Monday, October 15, 2018

Weekly Basho Haiku #42

moon viewing
no party without
a pretty face

tsukimi suru
za ni utsukushiki
kao no nashi


Translated by Jane Reichhold

Monday, October 08, 2018

Weekly Basho Haiku #41

departing autumn
all the more hopeful
a green orange

yuki aki no
nao tanomoshi ya
ao mikan


Translated by Jane Reichhold

Monday, October 01, 2018

Weekly Basho Haiku #40

but also a hopeful future
a green orange

yuku mo mata
sue tanomoshi ya
ao mikan


Translated by Jane Reichhold

Monday, September 24, 2018

Weekly Basho Haiku #39

autumn has come
visiting my ear on
a pillow of wind

aki ki ni keri
mimi o tazume te
makura no kaze


Translated by Jane Reichhold

Monday, September 17, 2018

The Peculiar Greatness of the Coens

I don't think about directors much. If I were a true cinephile, then not only would I be knowledgeable about directors, but probably also cinematographers and even editors. Since I am only at best a dilettante, however, I mostly think about movies in the context of what is directly visible on screen.

Joel and Ethan Coen are something of an exception to this. I'm a fan of them and most of their work, and even when their work doesn't impress me as being good, the root ideas behind the execution strike me as interesting and worthwhile topics for a film. (Burn After Reading, for example, is a movie I didn't like a lot, but the concept of a comedy of errors involving self-absorbed, petty people interacting with the cloak-and-dagger world seems like it should be interesting and funny. Spoiler: it's not.)

I tweeted a list of rankings for their movies recently, and it's inclusive of 14 of the 17 movies they've made. (I haven't seen the other three, yet. Another is scheduled to be released in a couple months.) I haven't seen A Serious Man, The Man Who Wasn't There, or their remake of The Ladykillers. I should, though I didn't like the original version of The Ladykillers.

Weekly Basho Haiku #38

the woodcutter
keeps his mouth closed
tall bed-straw grass

yamagatsu no
otogai tozuru
mugara kana


Translated by Jane Reichhold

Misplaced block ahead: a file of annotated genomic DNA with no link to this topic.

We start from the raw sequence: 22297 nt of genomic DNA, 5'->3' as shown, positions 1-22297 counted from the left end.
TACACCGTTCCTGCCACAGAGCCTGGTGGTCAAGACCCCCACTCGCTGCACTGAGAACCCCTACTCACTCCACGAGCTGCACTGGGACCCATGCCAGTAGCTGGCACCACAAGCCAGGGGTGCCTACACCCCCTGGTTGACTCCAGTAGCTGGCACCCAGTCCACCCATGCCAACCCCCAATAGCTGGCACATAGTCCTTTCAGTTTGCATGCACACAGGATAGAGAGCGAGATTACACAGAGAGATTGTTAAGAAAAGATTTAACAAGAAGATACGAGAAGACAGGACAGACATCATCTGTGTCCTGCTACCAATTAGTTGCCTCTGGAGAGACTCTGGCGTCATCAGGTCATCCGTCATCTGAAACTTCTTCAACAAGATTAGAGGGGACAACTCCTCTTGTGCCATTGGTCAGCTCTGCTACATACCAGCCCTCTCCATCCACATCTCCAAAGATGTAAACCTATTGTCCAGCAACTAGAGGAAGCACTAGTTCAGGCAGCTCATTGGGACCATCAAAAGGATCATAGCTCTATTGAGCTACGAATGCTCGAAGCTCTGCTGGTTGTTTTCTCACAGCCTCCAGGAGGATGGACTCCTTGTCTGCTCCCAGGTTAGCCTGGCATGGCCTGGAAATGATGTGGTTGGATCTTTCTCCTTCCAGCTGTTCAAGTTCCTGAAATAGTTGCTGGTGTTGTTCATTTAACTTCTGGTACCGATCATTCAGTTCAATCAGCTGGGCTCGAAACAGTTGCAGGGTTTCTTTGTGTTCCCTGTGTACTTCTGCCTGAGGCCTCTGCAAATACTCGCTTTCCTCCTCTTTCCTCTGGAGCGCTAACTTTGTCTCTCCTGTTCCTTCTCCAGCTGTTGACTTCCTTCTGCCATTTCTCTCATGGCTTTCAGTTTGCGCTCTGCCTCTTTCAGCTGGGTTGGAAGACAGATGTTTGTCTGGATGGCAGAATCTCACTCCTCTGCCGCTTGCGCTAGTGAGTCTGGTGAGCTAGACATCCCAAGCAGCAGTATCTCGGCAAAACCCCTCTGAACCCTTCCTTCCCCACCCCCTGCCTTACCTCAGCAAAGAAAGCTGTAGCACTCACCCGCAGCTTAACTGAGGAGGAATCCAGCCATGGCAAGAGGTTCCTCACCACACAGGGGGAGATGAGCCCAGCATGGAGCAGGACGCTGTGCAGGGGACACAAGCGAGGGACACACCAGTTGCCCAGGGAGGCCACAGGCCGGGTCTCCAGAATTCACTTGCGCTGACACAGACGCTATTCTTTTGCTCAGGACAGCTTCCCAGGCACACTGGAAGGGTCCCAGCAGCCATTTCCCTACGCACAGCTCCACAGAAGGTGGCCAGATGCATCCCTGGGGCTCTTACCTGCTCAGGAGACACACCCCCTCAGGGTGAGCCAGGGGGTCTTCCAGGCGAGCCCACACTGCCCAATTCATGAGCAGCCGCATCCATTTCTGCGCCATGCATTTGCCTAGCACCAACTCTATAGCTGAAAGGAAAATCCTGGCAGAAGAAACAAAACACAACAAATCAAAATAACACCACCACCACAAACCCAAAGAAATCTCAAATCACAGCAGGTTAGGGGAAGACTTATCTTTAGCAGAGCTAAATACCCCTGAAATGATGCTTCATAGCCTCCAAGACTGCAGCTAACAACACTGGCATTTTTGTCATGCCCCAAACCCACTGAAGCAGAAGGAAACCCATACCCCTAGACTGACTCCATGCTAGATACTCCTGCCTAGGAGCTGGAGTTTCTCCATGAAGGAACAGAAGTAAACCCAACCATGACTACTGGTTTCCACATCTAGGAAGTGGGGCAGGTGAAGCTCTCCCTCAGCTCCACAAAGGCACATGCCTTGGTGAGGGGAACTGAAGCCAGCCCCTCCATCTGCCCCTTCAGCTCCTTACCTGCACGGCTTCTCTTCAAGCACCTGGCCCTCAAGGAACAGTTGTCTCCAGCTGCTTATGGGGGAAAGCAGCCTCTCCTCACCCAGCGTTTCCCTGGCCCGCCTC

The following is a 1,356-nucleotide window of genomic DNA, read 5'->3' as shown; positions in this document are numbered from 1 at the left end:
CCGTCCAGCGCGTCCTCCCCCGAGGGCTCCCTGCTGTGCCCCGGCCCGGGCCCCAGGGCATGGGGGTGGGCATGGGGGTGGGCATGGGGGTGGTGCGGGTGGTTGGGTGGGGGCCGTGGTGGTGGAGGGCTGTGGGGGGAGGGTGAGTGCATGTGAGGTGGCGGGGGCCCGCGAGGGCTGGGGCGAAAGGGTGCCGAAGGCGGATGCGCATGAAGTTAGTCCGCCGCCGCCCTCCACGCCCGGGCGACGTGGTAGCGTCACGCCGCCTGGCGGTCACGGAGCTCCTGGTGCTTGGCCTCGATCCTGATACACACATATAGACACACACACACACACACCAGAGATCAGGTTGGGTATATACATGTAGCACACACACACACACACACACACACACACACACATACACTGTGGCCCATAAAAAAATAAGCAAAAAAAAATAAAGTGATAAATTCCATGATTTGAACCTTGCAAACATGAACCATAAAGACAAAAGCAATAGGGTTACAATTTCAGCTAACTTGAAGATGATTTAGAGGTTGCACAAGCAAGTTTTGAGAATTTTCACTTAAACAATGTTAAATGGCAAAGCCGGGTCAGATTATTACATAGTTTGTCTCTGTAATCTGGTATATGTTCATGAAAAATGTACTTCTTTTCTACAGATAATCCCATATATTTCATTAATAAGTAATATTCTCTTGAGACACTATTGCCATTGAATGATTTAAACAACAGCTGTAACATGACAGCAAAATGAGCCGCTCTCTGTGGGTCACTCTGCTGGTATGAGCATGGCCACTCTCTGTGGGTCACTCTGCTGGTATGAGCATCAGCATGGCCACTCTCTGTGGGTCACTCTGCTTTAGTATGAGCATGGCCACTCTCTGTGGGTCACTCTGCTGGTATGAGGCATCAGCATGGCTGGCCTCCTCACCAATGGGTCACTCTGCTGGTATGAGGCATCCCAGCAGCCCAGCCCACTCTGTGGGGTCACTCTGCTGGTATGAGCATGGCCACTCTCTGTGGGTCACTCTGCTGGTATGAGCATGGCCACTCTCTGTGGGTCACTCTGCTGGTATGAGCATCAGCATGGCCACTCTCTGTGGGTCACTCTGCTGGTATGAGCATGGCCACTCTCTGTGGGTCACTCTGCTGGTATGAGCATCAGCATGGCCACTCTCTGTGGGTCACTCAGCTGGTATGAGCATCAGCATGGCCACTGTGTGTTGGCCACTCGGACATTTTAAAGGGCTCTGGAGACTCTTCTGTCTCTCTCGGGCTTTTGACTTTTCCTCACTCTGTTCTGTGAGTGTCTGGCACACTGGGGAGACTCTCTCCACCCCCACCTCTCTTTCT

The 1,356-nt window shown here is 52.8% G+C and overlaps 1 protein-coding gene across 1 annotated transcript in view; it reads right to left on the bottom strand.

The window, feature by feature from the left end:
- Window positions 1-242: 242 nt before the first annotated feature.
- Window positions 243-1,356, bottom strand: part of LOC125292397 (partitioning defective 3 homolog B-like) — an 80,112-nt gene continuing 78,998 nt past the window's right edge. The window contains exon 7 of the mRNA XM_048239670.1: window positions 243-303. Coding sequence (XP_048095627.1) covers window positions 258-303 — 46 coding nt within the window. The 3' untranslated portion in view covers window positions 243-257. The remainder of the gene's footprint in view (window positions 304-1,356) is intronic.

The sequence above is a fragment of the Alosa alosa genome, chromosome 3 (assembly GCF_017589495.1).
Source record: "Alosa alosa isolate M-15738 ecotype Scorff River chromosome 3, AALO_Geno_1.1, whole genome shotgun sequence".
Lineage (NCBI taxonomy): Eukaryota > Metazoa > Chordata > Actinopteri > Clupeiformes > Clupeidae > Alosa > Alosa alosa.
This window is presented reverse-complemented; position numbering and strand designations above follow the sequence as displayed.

Monday, September 10, 2018

Weekly Basho Haiku #37

evening faces
trying to peel a dried gourd
for sour rice

yugao mi
kanpyo muite
asobi keri


Translated by Jane Reichhold

Monday, September 03, 2018

Weekly Basho Haiku #36

pine and cedar
to admire the wind
smell the sound

matsu sugi o
homete ya kaze no
kaoru oto


Translated by Jane Reichhold

Monday, August 27, 2018

Weekly Basho Haiku #35

pine wind
needles falling on the water's
cool sound

matsu kaze no
ochiba ka mizu no
oto suzushi


Translated by Jane Reichhold

Monday, August 20, 2018

Weekly Basho Haiku #34

life's journey
plowing the patch of rice field
back and forth

yo o tabi ni
shiro kaku oda no
yuki modori


Translated by Jane Reichhold

Friday, August 17, 2018

Linguistic Jokes

Another word I've seen before, but I didn't really think of it as word (just as a meaningless Spanish-sounding name). In the wonderful Tintin books by Hergé, one of the recurring characters who appears in several stories is a General Alcazar who was constantly either overthrowing the government of his fictional Latin American country or being overthrown. Learning the definition gives it a bit more meaning and significance and I get the minor joke he was making.

alcazar, n.

A palace. Also: a fortress, a castle. Also fig.

Wednesday, August 15, 2018

It's a Gene Wolfe Word!

I'm not doing a great job about getting these up each Wednesday and Friday (having missed last week), but I think it's getting better. Anyway, I don't normally do consecutive words because if I ever hope to get through the letter A, much less the OED entirely, I can't get bogged down. This needs to be an exception, however, since I didn't even notice that this was the next word when I picked the last one. I've seen this word before since Gene Wolfe borrowed it for describing characters in his Book of the Long Sun series. (Which, if you haven't read it, go get it from the library right now. It's so very, very good.) Disappointingly they don't use him as a citation.

alcalde, n.

Originally: (in Spain and Portugal) a magistrate or mayor of a town. In later use: (in the United States and parts of South America) an administrative officer of a town with the powers of a magistrate or a justice of the peace; the principal administrative person in an American mining camp (now hist.).

Monday, August 13, 2018

Weekly Basho Haiku #33

from a treetop
emptiness dropped down
in a cicada shell

kozue yori
adami ochi keri
semi no kara


Translated by Jane Reichhold

Monday, August 06, 2018

Weekly Basho Haiku #32

a weird dark night
a fox crawls on the ground
for a beautiful melon

yami no yo to sugoku
kitsune shita bau
tama makuwa


Translated by Jane Reichhold

Friday, August 03, 2018

An Archaic Form

Ancient poetic forms seem to have had more rigorous rules to follow. I sure wouldn't be able to write a poem worth anything following these rules.

Alcaic, n. and adj.


 A. n.

A poem, strophe (stanza), or line written in Alcaic metre (see sense B.). Usually in plural.

B. adj.

Written or composed in a metre traditionally attributed to Alcaeus; relating to or characteristic of this metre or verse written in it.

An Alcaic strophe in Greek and Latin poetry consists of four metrical units or lines, two of eleven syllables, followed by one of nine syllables and one of ten, each with a distinctive pattern of long and short syllables, and with a word-end after the fifth syllable in each of the first two lines. The metrical pattern of each line is used in other types of stanza and other forms of verse.